Starting in late June the group spent about 8 evenings over 3 months working on the track through wind, rain, darkness and midges (what is it with Edale midges?!). We adopted the top-down management approach; starting below the second gate, near the top of the track, filing in narrow ruts and making drainage channels into the ditch at the side. We then moved onto the straight with the high wall, this was a case of bringing most of the higher line down to fill in the gullied bottom line. Where drainage rollers were put in, small sections of the high line were left to aid drainage, it was later noticed they look remarkably like mini ‘bus stops’. 😯

In the next section we added some flowing, slightly bermed, curves while filling in the gullies. Lower down is a sort of left dip down a small rock step followed by a right shwosh up, pump, avoid a few rocks and out …well it makes more sense when you ride it. Another interesting feature is where we put in a 45° sloped wooden boarding to help hold back the earth for a slope down into some flowing curves before the wide gulley by the hawthorn tree. We used the two parallel straight lines that had developed to make one line with curves and we widened the narrow exit of the gulley and cut back overhanging gorse bushes.

[10'02'07 BWM Group 0896]

For this section we had some aggregate surface material to use, which is better draining and longer lasting than normal soil, the only problem was that the aggregate was up the top of the hill by the second gate. We had two wheel barrows and a motorised wheel barrow to move it with, you might think pushing empty barrows up hill and full ones down hill would easy – WRONG! It was a constant battle to stop the barrow running away from you down the hill or gaining too much speed and spilling the precious load. Shane loved driving the petrol driven motorised barrow, which was cross between a wheel barrow and a military tank (I’m sure I heard him whispering to it at one point).

It was decided that no work was needed lower down, so we didn’t do anything to the track below the wide gulley next to the hawthorn tree. The Peak Park also did work around the same time on the bridleway that runs from the top of track, around Mam Tor, towards Hollins Cross. Martyn Sharp, who is the Pennine Way ranger for the Peak Park and, as a MTBer, is a member of Ride the Peak, organised and oversaw the work of the Ride the Peak maintenance group, as well as making our digging legitimate (not just anyone can dig up bridleways).

[10'02'07 BWM MS+JI Digging+Bikes 4262]

At the end of January, Martyn, Irwin and I went back to see how the track had faired over the 4 months since we finished working on it. It was generally working well, with only a few area that might need looking at in the near future. The ground was frozen solid, so apart from axing out a few tyre ruts there wasn’t much work we could do, other than move a few stones to the side where part of the wall had come down. Fortunately we had brought out bikes and there was time for a short ride down the track, up to Hollins Cross then back up the ridge to the lay-by. Irwin had borrowed a nice HD helmet camera and there was still some snow and plenty of ice about, so there’s footage of Martyn coming off once and me twice.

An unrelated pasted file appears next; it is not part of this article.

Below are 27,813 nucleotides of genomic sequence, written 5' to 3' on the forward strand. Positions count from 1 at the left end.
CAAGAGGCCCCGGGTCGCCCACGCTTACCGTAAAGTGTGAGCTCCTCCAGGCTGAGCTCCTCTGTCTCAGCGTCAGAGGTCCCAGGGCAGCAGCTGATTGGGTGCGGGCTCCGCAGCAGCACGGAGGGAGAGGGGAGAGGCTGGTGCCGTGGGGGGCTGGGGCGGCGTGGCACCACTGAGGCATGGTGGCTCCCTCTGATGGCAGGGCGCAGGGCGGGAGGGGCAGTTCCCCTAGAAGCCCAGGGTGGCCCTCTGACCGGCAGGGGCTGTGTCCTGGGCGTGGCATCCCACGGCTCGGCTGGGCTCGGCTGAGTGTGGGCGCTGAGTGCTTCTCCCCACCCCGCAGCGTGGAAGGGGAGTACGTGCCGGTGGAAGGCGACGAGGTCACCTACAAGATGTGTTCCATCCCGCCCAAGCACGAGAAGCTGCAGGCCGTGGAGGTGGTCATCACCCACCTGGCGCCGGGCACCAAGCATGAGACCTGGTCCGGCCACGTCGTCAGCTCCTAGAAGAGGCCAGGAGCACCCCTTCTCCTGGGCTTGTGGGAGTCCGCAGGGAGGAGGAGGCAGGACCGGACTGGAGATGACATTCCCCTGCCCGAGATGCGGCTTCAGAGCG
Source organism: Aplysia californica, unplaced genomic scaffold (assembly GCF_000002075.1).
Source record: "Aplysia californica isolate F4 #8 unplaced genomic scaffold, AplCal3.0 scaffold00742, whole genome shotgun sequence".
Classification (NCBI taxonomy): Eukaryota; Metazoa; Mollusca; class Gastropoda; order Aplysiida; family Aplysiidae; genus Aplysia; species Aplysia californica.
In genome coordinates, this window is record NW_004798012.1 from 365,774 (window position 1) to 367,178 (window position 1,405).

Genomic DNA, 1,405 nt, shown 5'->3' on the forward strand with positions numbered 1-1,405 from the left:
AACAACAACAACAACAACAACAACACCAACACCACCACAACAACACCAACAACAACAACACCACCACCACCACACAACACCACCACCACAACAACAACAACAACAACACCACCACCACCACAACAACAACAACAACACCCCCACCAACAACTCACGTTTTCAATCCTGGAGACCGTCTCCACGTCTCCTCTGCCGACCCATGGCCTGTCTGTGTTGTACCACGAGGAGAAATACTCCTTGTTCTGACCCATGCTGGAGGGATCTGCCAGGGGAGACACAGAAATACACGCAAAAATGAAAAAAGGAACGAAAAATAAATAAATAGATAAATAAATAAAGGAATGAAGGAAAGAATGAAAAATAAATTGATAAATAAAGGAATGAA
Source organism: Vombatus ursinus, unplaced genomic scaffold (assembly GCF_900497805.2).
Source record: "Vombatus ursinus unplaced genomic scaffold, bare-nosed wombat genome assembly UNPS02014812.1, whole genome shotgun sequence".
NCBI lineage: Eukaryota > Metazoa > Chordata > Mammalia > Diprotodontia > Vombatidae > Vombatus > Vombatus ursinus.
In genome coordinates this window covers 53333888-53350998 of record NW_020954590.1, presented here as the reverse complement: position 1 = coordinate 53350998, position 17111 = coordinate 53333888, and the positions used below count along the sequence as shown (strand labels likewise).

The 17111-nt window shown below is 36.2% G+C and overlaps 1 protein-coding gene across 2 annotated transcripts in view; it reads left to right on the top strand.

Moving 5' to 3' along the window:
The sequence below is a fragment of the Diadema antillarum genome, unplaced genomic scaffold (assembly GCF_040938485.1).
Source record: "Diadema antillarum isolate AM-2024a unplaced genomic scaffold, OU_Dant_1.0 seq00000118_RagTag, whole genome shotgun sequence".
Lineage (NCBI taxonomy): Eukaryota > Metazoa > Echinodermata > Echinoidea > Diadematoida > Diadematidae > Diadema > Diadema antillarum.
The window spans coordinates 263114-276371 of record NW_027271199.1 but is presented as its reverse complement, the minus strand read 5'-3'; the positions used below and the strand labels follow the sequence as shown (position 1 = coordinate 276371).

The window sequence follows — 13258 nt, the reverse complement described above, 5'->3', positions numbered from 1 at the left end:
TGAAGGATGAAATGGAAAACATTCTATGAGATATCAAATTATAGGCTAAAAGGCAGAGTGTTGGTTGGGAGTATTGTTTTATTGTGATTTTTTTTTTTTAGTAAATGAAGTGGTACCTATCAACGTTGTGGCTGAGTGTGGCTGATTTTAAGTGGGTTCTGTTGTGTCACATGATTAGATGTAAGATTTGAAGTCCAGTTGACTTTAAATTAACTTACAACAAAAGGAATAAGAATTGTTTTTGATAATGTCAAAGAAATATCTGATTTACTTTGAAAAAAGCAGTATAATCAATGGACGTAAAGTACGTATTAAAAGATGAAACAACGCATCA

Below is a video and pictures of Shane & Jeff riding the Mam Tor to Greenlands bridleway, in October 09, a few weeks after the work was completed (Shane only had a rear brake):

[Gallery Link] 09-10-10 MamTor-Greenlands ST+JK, 8 Pictures by Jeff & Shane

Helmet Camera run during the snow, gives a good idea of the track lengh and features.

Derwent Edge Bridleway Maintenance

As some of you may be aware myself, Jeff and Shane are members of Ride the Peak. ‘What is Ride the Peak?’ I hear you say.

“Ride the Peak is a group open to all with like-minded interests in maintaining and enhancing mountain biking in the Peak District”

A couple of weeks ago now we went to carry out some basic maintenance to the Derwent Edge bridleway. There was only a small group of the four of us. With Martin Sharp, who works for the Peak Park, keeping us in line we were able to achieve what we set out to do. Which was to unblock the ‘bomb holes’ so that they could start to dry out.

Basic Maintenance to bridleway

Anyone who has ever ridden there before will know that in the winter it get extremely muddy. Which leads to users (not just cyclists) trying to find alternative routes around the worst bits. But even in the summer some of the deeper bomb holes just don’t dry out. So we were trying to drain some of the largest puddles/pools of water. Although we did leave a couple as there were full of tadpoles. 🙂

Basic Maintenance to bridleway [Gallery Link] 09-04-21 Derwent Edge Maintenance, 5 Pictures by Jeff